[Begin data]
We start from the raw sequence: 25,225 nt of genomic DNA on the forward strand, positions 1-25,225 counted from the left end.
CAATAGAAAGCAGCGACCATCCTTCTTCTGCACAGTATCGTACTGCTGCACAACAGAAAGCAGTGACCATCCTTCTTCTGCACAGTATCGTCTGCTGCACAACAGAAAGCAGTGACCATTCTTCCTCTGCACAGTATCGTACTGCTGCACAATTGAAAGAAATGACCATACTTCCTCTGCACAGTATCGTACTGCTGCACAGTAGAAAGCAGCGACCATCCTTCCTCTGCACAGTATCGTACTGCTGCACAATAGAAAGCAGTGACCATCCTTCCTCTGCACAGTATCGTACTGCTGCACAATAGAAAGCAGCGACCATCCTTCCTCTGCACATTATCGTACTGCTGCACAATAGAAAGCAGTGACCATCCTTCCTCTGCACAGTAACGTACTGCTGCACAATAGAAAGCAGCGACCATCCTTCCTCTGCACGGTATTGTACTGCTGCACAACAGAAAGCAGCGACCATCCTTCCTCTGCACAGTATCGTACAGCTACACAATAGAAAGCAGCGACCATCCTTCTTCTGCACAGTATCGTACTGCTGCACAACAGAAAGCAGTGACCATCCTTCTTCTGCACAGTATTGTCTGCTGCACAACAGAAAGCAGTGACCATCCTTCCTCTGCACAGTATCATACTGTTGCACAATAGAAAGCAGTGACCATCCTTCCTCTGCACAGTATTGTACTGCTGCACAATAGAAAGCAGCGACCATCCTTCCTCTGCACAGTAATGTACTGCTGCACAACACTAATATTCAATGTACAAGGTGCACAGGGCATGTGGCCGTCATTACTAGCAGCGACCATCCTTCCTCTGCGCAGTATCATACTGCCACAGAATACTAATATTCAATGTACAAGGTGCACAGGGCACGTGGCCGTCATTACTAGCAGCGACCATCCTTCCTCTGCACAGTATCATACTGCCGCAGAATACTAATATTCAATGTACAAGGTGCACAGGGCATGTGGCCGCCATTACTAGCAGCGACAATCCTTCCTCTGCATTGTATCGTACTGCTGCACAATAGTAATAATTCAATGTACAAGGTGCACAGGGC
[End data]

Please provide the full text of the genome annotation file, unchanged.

We start from the raw sequence: 25,225 nt of genomic DNA on the forward strand, positions 1-25,225 counted from the left end.
CAATAGAAAGCAGCGACCATCCTTCTTCTGCACAGTATCGTACTGCTGCACAACAGAAAGCAGTGACCATCCTTCTTCTGCACAGTATCGTCTGCTGCACAACAGAAAGCAGTGACCATTCTTCCTCTGCACAGTATCGTACTGCTGCACAATTGAAAGAAATGACCATACTTCCTCTGCACAGTATCGTACTGCTGCACAGTAGAAAGCAGCGACCATCCTTCCTCTGCACAGTATCGTACTGCTGCACAATAGAAAGCAGTGACCATCCTTCCTCTGCACAGTATCGTACTGCTGCACAATAGAAAGCAGCGACCATCCTTCCTCTGCACATTATCGTACTGCTGCACAATAGAAAGCAGTGACCATCCTTCCTCTGCACAGTAACGTACTGCTGCACAATAGAAAGCAGCGACCATCCTTCCTCTGCACGGTATTGTACTGCTGCACAACAGAAAGCAGCGACCATCCTTCCTCTGCACAGTATCGTACAGCTACACAATAGAAAGCAGCGACCATCCTTCTTCTGCACAGTATCGTACTGCTGCACAACAGAAAGCAGTGACCATCCTTCTTCTGCACAGTATTGTCTGCTGCACAACAGAAAGCAGTGACCATCCTTCCTCTGCACAGTATCATACTGTTGCACAATAGAAAGCAGTGACCATCCTTCCTCTGCACAGTATTGTACTGCTGCACAATAGAAAGCAGCGACCATCCTTCCTCTGCACAGTAATGTACTGCTGCACAACACTAATATTCAATGTACAAGGTGCACAGGGCATGTGGCCGTCATTACTAGCAGCGACCATCCTTCCTCTGCGCAGTATCATACTGCCACAGAATACTAATATTCAATGTACAAGGTGCACAGGGCACGTGGCCGTCATTACTAGCAGCGACCATCCTTCCTCTGCACAGTATCATACTGCCGCAGAATACTAATATTCAATGTACAAGGTGCACAGGGCATGTGGCCGCCATTACTAGCAGCGACAATCCTTCCTCTGCATTGTATCGTACTGCTGCACAATAGTAATAATTCAATGTACAAGGTGCACAGGGC